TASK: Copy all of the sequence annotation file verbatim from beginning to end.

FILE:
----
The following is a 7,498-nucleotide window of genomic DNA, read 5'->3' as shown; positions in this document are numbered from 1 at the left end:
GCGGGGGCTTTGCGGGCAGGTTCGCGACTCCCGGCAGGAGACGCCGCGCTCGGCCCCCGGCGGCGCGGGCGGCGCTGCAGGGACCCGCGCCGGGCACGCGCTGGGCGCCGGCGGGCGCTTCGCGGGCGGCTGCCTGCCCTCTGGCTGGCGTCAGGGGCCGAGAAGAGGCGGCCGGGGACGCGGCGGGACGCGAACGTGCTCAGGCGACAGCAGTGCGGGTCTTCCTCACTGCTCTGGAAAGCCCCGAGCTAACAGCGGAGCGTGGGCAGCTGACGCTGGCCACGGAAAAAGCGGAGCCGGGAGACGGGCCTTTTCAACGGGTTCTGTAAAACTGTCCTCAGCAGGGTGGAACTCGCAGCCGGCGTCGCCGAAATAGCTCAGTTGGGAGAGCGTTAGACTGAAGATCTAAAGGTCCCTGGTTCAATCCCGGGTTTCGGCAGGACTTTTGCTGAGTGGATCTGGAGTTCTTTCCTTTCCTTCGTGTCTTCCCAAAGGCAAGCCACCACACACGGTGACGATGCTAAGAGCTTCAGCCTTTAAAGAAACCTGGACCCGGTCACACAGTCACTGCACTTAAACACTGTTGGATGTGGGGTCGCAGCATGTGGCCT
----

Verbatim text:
The following is a 7,498-nucleotide window of genomic DNA, read 5'->3' as shown; positions in this document are numbered from 1 at the left end:
GCGGGGGCTTTGCGGGCAGGTTCGCGACTCCCGGCAGGAGACGCCGCGCTCGGCCCCCGGCGGCGCGGGCGGCGCTGCAGGGACCCGCGCCGGGCACGCGCTGGGCGCCGGCGGGCGCTTCGCGGGCGGCTGCCTGCCCTCTGGCTGGCGTCAGGGGCCGAGAAGAGGCGGCCGGGGACGCGGCGGGACGCGAACGTGCTCAGGCGACAGCAGTGCGGGTCTTCCTCACTGCTCTGGAAAGCCCCGAGCTAACAGCGGAGCGTGGGCAGCTGACGCTGGCCACGGAAAAAGCGGAGCCGGGAGACGGGCCTTTTCAACGGGTTCTGTAAAACTGTCCTCAGCAGGGTGGAACTCGCAGCCGGCGTCGCCGAAATAGCTCAGTTGGGAGAGCGTTAGACTGAAGATCTAAAGGTCCCTGGTTCAATCCCGGGTTTCGGCAGGACTTTTGCTGAGTGGATCTGGAGTTCTTTCCTTTCCTTCGTGTCTTCCCAAAGGCAAGCCACCACACACGGTGACGATGCTAAGAGCTTCAGCCTTTAAAGAAACCTGGACCCGGTCACACAGTCACTGCACTTAAACACTGTTGGATGTGGGGTCGCAGCATGTGGCCT